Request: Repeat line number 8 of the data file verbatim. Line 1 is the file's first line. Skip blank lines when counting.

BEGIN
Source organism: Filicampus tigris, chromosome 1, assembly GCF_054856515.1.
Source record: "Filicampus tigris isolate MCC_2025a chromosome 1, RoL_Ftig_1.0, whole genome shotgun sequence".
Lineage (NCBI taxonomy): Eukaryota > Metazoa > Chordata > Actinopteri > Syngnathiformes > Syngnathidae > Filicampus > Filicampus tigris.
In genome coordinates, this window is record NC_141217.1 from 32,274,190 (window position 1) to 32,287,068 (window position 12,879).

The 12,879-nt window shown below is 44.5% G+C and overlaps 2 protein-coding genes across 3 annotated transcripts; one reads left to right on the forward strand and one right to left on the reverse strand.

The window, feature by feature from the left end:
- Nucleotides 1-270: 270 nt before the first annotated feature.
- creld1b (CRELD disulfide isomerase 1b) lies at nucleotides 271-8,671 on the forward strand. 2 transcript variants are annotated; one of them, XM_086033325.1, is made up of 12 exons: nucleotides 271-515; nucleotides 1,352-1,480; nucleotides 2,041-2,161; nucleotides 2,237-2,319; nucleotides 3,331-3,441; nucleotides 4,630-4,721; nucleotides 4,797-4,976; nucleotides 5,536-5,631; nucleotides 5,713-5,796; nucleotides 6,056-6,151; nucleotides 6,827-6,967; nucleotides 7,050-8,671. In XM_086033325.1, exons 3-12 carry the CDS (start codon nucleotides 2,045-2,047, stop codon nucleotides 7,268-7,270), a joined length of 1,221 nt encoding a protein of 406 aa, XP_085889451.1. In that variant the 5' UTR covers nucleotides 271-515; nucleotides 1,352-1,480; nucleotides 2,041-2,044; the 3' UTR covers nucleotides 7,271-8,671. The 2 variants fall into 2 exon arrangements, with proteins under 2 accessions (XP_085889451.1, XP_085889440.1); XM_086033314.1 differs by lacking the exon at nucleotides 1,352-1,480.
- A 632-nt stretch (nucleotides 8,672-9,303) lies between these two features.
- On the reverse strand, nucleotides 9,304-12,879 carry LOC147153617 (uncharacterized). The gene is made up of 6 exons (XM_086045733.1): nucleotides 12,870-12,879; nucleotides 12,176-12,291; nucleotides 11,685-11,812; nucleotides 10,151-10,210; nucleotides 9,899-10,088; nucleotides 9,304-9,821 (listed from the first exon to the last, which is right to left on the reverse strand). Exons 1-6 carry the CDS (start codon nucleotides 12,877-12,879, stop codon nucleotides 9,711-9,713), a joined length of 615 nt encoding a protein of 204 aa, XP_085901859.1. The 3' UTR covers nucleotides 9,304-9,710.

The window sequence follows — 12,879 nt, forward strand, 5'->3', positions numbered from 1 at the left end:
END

- creld1b (CRELD disulfide isomerase 1b) lies at nucleotides 271-8,671 on the forward strand. 2 transcript variants are annotated; one of them, XM_086033325.1, is made up of 12 exons: nucleotides 271-515; nucleotides 1,352-1,480; nucleotides 2,041-2,161; nucleotides 2,237-2,319; nucleotides 3,331-3,441; nucleotides 4,630-4,721; nucleotides 4,797-4,976; nucleotides 5,536-5,631; nucleotides 5,713-5,796; nucleotides 6,056-6,151; nucleotides 6,827-6,967; nucleotides 7,050-8,671. In XM_086033325.1, exons 3-12 carry the CDS (start codon nucleotides 2,045-2,047, stop codon nucleotides 7,268-7,270), a joined length of 1,221 nt encoding a protein of 406 aa, XP_085889451.1. In that variant the 5' UTR covers nucleotides 271-515; nucleotides 1,352-1,480; nucleotides 2,041-2,044; the 3' UTR covers nucleotides 7,271-8,671. The 2 variants fall into 2 exon arrangements, with proteins under 2 accessions (XP_085889451.1, XP_085889440.1); XM_086033314.1 differs by lacking the exon at nucleotides 1,352-1,480.